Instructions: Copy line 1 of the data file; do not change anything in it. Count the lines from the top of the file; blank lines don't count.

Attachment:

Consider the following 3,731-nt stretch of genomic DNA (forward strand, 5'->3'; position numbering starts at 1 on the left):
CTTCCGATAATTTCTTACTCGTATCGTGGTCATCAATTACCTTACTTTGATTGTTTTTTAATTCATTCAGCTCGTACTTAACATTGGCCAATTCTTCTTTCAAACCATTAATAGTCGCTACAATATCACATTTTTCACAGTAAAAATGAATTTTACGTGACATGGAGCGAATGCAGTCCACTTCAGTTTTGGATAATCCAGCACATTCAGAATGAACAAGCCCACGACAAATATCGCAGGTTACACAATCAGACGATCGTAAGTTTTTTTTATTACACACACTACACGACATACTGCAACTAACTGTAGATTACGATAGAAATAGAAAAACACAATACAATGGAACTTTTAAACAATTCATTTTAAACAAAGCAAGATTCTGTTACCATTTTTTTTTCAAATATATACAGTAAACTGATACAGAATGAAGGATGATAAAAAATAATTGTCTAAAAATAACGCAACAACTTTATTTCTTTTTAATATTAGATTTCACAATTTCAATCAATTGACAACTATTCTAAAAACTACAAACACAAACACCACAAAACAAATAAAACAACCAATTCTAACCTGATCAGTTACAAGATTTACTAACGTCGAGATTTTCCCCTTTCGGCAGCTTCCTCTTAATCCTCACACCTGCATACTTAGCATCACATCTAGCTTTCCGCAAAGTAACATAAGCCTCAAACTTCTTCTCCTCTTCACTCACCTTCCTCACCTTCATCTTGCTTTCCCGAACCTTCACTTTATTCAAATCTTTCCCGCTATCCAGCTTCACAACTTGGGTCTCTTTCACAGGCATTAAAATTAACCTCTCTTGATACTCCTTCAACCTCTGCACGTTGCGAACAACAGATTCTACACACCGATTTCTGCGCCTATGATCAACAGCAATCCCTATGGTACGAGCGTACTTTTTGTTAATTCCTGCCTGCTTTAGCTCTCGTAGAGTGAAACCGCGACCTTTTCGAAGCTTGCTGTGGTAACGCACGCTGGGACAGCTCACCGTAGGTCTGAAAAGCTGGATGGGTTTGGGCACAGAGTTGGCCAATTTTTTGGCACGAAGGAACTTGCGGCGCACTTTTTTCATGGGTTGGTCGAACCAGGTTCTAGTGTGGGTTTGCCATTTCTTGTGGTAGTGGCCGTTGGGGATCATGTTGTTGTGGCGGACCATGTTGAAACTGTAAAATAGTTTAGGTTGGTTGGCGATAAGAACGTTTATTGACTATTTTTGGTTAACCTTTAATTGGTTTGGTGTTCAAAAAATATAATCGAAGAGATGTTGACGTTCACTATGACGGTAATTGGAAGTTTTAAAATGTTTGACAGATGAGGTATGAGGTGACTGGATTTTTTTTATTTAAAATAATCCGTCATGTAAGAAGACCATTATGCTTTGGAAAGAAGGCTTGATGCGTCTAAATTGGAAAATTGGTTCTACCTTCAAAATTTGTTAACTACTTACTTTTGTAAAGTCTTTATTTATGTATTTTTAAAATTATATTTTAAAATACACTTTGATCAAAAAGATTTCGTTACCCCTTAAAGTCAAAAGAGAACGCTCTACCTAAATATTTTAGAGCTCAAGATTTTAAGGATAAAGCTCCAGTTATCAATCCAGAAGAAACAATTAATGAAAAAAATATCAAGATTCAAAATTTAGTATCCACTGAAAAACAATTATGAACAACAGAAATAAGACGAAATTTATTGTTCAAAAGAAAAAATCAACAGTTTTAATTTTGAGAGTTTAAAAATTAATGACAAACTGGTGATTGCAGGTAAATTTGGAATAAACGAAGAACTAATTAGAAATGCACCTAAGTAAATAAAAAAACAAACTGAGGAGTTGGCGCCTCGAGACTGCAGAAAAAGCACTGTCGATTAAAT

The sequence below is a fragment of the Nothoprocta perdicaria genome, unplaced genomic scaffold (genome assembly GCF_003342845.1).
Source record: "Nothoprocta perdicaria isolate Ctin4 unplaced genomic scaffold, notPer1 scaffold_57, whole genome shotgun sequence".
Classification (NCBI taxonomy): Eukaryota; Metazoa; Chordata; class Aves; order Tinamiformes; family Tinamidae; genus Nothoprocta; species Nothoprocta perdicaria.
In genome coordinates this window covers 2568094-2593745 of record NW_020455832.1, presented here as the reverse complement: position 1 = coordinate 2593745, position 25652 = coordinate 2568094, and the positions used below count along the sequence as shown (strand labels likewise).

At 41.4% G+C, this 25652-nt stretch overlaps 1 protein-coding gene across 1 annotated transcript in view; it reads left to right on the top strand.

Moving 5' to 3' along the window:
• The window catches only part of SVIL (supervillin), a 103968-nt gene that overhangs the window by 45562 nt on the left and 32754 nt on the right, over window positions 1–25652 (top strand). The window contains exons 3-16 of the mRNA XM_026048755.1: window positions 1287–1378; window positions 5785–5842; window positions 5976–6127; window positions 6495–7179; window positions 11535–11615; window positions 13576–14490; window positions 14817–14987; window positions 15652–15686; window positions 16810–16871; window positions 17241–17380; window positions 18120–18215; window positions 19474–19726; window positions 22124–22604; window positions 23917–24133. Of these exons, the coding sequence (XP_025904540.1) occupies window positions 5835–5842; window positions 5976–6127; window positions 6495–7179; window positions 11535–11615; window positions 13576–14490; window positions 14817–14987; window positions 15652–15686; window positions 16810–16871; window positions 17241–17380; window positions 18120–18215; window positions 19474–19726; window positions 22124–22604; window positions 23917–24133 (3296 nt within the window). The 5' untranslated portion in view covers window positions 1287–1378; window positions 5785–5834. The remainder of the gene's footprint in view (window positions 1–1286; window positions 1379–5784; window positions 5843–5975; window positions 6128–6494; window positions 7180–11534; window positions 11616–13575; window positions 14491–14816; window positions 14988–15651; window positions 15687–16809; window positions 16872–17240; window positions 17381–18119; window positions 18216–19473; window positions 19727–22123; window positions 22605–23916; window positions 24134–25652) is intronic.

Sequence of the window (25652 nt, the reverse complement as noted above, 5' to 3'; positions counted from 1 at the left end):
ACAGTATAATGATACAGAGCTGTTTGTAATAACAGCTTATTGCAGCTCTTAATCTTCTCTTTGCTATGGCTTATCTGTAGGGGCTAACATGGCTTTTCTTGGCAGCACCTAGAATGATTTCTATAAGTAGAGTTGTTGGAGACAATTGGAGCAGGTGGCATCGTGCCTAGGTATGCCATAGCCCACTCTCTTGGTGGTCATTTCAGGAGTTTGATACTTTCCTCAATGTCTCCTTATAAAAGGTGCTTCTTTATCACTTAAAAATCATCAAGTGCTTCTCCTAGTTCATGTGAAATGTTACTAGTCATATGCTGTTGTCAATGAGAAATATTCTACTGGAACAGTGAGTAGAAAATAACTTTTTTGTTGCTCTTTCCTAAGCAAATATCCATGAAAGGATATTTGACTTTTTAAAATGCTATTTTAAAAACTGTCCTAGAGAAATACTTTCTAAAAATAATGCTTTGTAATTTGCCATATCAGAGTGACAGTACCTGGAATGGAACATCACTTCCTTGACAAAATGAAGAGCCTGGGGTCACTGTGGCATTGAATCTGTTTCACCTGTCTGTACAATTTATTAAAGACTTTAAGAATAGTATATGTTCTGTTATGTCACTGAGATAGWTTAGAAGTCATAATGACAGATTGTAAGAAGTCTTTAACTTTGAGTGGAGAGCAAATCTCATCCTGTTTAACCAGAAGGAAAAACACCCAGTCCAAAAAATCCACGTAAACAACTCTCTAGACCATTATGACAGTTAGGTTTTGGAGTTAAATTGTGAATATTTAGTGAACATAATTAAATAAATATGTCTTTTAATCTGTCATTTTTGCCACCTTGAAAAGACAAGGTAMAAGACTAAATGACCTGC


Consider the following 3,731-nt stretch of genomic DNA (forward strand, 5'->3'; position numbering starts at 1 on the left):